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NOTES ON A SCANDAL

The Scandal Maker
"This voice inside me was going, why shouldn't you be bad? Why shouldn't you transgress?” -- Sheba Hart

While Barbara Covett secretly hopes for a life-long friendship with Sheba Hart, Sheba unwittingly seals the deal by following her own precarious desires – betraying her loving, older husband and family by diving headlong into an affair with one of her own teenaged students. With Sheba's scandalous behavior and her frantic need to keep it a secret, Barbara gains the upper hand . . . or so she thinks.

The delicate nature of Sheba's encounters with both Barbara and the schoolboy Steven called for an actress of consummate skill, so it immediately made sense to the filmmakers to pair Judi Dench with Cate Blanchett – Blanchett having garnered an Oscar nomination starring in the title role of ELIZABETH most recently won the Academy Award for Best Supporting Actress with a spirited turn as screen legend Katherine Hepburn in Martin Scorsese's THE AVIATOR. But as with Dench, the role of Sheba would take Blanchett far from those more regal performances.

Patrick Marber had always envisioned Cate Blanchett as Sheba. "When I was writing the screenplay, I became even more certain that she had to play Sheba,” says Marber. Friends for many years, he knew she would be perfect for the role. "I know Cate socially and we're pals, but I've never worked with her before. And I couldn't be more thrilled with her performance. I think she's really raw in a way that I think will shock people.”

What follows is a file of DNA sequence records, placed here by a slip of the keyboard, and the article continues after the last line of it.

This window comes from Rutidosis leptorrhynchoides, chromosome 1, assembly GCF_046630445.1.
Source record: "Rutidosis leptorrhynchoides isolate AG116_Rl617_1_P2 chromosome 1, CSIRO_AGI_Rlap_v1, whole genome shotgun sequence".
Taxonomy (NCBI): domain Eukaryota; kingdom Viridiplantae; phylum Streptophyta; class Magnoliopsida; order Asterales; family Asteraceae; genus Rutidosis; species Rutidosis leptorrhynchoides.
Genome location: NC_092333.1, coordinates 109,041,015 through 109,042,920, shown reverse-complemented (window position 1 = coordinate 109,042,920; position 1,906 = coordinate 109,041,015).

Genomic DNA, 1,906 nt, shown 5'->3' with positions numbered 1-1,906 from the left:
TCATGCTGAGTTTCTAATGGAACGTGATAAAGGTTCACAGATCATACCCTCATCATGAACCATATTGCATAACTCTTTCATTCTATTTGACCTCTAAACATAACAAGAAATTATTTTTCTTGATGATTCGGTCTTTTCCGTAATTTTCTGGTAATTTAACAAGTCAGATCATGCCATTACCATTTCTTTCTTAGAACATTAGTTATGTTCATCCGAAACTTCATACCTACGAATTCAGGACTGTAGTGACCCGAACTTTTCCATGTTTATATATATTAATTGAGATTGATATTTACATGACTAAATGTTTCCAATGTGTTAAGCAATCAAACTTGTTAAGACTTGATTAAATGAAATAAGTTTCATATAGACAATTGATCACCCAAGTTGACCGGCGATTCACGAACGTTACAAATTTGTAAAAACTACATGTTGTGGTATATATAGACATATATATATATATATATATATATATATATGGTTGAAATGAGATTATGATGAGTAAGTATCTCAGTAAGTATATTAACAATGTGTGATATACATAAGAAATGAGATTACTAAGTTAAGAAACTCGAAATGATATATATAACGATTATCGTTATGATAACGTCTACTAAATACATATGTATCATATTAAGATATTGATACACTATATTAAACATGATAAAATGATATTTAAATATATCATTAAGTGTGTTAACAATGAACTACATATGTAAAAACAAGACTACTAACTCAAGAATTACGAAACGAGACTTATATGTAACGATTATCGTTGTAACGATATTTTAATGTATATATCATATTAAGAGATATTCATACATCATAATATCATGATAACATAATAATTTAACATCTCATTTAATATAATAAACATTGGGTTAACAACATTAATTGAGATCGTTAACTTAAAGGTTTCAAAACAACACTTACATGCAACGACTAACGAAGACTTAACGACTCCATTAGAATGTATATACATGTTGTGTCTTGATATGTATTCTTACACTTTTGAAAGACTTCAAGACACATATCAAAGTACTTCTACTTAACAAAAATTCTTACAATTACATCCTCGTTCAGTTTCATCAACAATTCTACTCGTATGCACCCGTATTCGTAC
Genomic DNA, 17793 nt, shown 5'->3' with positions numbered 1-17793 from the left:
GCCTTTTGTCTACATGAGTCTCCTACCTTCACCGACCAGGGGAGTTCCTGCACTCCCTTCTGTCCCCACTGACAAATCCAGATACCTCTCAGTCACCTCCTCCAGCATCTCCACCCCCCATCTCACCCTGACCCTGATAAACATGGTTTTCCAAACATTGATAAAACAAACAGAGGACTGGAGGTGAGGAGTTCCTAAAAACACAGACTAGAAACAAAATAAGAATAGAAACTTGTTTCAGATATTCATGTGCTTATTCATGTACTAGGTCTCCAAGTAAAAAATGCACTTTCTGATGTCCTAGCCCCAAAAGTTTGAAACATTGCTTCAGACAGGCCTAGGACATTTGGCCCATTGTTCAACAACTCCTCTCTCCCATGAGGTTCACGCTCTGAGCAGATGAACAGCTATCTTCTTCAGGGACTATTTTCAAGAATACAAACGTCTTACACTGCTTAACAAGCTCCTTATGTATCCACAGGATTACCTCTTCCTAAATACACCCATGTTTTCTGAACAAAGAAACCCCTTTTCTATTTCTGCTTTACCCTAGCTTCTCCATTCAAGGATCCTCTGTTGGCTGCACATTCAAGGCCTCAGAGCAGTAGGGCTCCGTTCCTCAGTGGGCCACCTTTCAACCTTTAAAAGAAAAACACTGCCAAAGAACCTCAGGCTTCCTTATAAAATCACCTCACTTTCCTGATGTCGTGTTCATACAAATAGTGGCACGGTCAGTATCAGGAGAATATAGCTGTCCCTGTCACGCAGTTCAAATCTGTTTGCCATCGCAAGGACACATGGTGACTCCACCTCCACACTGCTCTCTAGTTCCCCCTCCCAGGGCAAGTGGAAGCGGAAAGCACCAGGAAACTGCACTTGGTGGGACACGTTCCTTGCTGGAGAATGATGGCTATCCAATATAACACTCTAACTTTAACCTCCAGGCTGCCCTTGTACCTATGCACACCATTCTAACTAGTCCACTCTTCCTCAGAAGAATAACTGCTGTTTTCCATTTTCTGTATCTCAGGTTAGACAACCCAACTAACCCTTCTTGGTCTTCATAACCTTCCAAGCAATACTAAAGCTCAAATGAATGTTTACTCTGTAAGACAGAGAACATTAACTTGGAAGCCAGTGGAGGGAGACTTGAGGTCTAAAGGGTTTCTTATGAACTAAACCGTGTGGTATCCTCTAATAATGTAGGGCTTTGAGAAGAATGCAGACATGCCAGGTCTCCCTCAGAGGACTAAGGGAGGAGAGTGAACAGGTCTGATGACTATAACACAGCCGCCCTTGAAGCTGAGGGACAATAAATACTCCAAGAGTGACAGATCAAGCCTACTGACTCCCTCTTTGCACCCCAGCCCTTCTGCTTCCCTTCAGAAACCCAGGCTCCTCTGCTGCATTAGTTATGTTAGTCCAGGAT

Zoë Heller found Blanchett's casting eerily close to what she had always imagined Sheba to be like as a person. "Cate is as damn near an incarnation of what I had in my head as you could get,” she says. "So it was like having a dream and then seeing it acted out before you.”

From her first encounter with Heller's book, Blanchett herself was compelled. "It's an absolute page-turner,” she says. "It's all told from Barbara's perspective so the challenge for Patrick Marber as the screenwriter and for me as an actor was to liberate Sheba from Barbara's point of view for the film, to make her live and breathe in her own right. Ultimately, on the screen, I think the two women hold up a mirror to one another.”

"Marber actually turned and adapted the novel into its own creature, which is often I think the trick to making an adaptation work,” says Blanchett. "I've been involved in several adaptations where they've almost been too slavish to the form that the novel has taken and you really need to liberate yourself from that in order to make the film live and breathe in its own right.”

Blanchett was excited to get a chance to explore Sheba from several angles, none of them easy or simple. "Cinematically, I think to spend time with someone who transgresses a moral boundary like Sheba does, you have to go deep inside who that woman is,” she explains. "There are a number of things in the novel that really struck me and I hope I've brought them to the film. Sheba's a young woman who has married an older man, who feels she has sort of whittled away her youth and has found herself feeling hopelessly without accomplishment or any sense of larger meaning. She's ready to change her life and, in a strange way, her opening act of rebellion is this relationship with a 15 year-old boy. You could say she's trying to recapture her lost youth. It seems she's unable to function in the grown-up world and part of her journey is accepting that she is a product of her own choices.”

The irony of Sheba, Blanchett notes, is that Barbara enviously believes her to be entirely privileged and happy. "From Barbara's perspective, Sheba has the gift of being in a loving marriage and being surrounded by people who adore her – but Sheba feels just as profoundly, deeply lost and isolated,” she observes.

Yet for all her understanding of how Sheba ends up in her scandal-ridden po

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